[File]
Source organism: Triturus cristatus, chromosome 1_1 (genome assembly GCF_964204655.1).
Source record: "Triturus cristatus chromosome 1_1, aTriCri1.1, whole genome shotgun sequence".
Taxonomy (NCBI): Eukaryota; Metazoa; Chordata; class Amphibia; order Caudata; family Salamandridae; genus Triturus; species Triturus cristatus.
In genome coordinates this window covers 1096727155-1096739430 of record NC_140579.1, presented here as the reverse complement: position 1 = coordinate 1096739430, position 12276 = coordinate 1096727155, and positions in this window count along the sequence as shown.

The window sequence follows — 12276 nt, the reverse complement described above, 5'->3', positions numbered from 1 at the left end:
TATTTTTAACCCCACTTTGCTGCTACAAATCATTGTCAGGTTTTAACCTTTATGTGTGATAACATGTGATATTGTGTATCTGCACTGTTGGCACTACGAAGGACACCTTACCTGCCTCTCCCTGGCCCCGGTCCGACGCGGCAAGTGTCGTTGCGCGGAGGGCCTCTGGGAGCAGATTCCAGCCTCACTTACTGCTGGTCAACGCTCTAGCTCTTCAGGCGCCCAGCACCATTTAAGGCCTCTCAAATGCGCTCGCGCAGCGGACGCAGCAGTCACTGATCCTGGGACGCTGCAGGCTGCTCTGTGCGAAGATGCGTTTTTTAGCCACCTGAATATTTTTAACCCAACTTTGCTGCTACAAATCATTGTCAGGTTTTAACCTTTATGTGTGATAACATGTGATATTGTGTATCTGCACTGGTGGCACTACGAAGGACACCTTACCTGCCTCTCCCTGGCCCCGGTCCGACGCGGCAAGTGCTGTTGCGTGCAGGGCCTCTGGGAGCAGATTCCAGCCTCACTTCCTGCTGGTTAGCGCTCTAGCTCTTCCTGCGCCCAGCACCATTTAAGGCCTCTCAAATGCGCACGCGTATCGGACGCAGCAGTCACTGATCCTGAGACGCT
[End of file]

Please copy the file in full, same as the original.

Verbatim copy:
Source organism: Triturus cristatus, chromosome 1_1 (genome assembly GCF_964204655.1).
Source record: "Triturus cristatus chromosome 1_1, aTriCri1.1, whole genome shotgun sequence".
Taxonomy (NCBI): Eukaryota; Metazoa; Chordata; class Amphibia; order Caudata; family Salamandridae; genus Triturus; species Triturus cristatus.
In genome coordinates this window covers 1096727155-1096739430 of record NC_140579.1, presented here as the reverse complement: position 1 = coordinate 1096739430, position 12276 = coordinate 1096727155, and positions in this window count along the sequence as shown.

The window sequence follows — 12276 nt, the reverse complement described above, 5'->3', positions numbered from 1 at the left end:
TATTTTTAACCCCACTTTGCTGCTACAAATCATTGTCAGGTTTTAACCTTTATGTGTGATAACATGTGATATTGTGTATCTGCACTGTTGGCACTACGAAGGACACCTTACCTGCCTCTCCCTGGCCCCGGTCCGACGCGGCAAGTGTCGTTGCGCGGAGGGCCTCTGGGAGCAGATTCCAGCCTCACTTACTGCTGGTCAACGCTCTAGCTCTTCAGGCGCCCAGCACCATTTAAGGCCTCTCAAATGCGCTCGCGCAGCGGACGCAGCAGTCACTGATCCTGGGACGCTGCAGGCTGCTCTGTGCGAAGATGCGTTTTTTAGCCACCTGAATATTTTTAACCCAACTTTGCTGCTACAAATCATTGTCAGGTTTTAACCTTTATGTGTGATAACATGTGATATTGTGTATCTGCACTGGTGGCACTACGAAGGACACCTTACCTGCCTCTCCCTGGCCCCGGTCCGACGCGGCAAGTGCTGTTGCGTGCAGGGCCTCTGGGAGCAGATTCCAGCCTCACTTCCTGCTGGTTAGCGCTCTAGCTCTTCCTGCGCCCAGCACCATTTAAGGCCTCTCAAATGCGCACGCGTATCGGACGCAGCAGTCACTGATCCTGAGACGCT